Florida’s Luke Del Rio is out with a shoulder injury, but that’s no real loss for the Gators. He’d been playing at a subpar level since returning from a knee injury. Austin Appleby — he who slayed Tennessee for two quarters — will get the start. There’s not a lot of room for optimism, given USC’s stingy pass defense.
Can Muschamp get his revenge at The Swamp? I think Florida’s defense will prevent such a thing, but I love Carolina’s chances to beat that double-digit spread.
Florida 24, South Carolina 21
Christopher: Can Jake Bentley and his speedy young wideouts dent Florida’s lockdown secondary? I doubt it.
Can Austin Appleby be anything other than stupendously average against a defense fueled by an emotional Will Muschamp? I doubt it.
Florida has slightly better talent overall. But I’ll keep this one short. I don’t expect either offense to look great. Therefore, the 11.5-point number is too stiff for my taste.
Florida 27, South Carolina 20
Kentucky at Tennessee (-13.5)
Alex: It’s tough to tell after a game against FCS Tennessee Tech, but the Volunteers looked like themselves again in Week 10. Their 55-0 win was likely a boost of confidence for Butch Jones’ team, and losses by Florida and Kentucky no doubt have Rocky Top believing once again that Atlanta is within reach.
Saturday was supposed to be Kentucky’s moment. Defeat Georgia, and the Wildcats would be on top of the SEC East and in control of their championship destiny. A game-winning Bulldogs field goal changed that, and now UK needs to win out while hoping Florida goes down in both of its remaining conference games.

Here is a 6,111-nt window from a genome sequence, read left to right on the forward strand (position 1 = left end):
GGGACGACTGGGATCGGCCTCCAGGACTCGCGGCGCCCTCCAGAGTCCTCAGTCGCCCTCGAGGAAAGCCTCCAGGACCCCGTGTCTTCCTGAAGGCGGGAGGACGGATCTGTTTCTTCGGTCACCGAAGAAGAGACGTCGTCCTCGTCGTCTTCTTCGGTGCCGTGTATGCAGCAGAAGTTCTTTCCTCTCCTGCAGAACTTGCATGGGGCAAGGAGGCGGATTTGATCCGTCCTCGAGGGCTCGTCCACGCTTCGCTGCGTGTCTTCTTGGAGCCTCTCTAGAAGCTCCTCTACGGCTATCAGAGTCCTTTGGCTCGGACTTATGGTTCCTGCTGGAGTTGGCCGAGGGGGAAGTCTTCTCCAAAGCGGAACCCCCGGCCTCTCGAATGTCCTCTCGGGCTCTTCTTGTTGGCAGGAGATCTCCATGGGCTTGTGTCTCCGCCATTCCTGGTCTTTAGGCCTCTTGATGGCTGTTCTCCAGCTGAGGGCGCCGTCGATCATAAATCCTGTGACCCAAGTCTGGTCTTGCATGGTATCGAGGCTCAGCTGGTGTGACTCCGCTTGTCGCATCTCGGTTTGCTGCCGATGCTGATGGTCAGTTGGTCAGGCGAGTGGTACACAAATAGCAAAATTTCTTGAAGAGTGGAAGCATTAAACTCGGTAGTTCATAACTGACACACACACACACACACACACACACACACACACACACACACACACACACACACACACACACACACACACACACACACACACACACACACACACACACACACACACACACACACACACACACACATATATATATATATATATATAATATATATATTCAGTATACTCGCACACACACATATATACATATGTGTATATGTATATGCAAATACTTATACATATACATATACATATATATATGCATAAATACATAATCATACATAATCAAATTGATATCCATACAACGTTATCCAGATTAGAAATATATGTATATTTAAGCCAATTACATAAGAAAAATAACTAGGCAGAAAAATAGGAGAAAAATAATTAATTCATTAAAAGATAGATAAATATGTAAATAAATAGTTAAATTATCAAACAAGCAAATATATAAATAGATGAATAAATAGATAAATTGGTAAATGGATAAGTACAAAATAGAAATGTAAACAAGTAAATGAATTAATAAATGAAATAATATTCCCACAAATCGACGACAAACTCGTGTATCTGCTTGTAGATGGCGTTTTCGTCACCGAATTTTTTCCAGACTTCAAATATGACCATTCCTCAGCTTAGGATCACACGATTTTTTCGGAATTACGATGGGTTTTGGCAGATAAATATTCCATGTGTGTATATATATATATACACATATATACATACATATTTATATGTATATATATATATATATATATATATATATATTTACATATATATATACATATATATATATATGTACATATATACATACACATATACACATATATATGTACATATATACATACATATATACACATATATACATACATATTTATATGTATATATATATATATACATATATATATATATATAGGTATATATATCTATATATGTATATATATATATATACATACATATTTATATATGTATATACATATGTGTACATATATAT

The current has reversed course, and the battered Vols will be looking to flash a little of the potential everyone saw a couple months ago. Look out, Big Blue Nation.
Tennessee 38, Kentucky 17
Christopher: I’ve backed Tennessee more than most people this year. And I’ve resisted Kentucky. But Tennessee has beaten one FBS team by two touchdowns this year: Virginia Tech. Teams like Appalachian State and Ohio (who turned out to be pretty good, by the way) kept things interesting with the Vols. South Carolina beat Tennessee, and Georgia probably should have.
This Tennessee roster isn’t what it was at the start of the season, thanks to a slew of major injuries and defections. Kentucky should be able to run the football and shorten the game. Last week’s results (55-0 Tennessee win; 27-24 Kentucky loss) benefit the UK side of the market here. There isn’t an SEC East team that’s good enough to back as a two-touchdown favorite against another SEC side.
Tennessee 31, Kentucky 20
No. 9 Auburn (-10) at Georgia
Alex: The results of this past weekend — a slim win by Auburn, a momentum-shifting victory for UGA — have narrowed the line in Athens.
Georgia proved it could combat a strong rushing attack by outgunning it with its own running backs. Sony Michel and Nick Chubb were every bit the match for Boom Williams and Benny Snell Jr., putting up 212 yards against the Wildcats’ 191. Jacob Eason avoided interceptions while moving the ball in crucial situations.
Beating Auburn will be a much tougher task, however. The Tigers are better on “D” than the Wildcats, and their running game is probably a cut above. The key in this game could be Sean White, Auburn’s usual starter who missed a full half against Vanderbilt with a shoulder ailment.
If he’s near 100 percent, the Tigers will be competent enough through the air to eventually dismantle the Georgia defense. If not, UGA could be headed for a second straight upset. I’ll lean toward the former.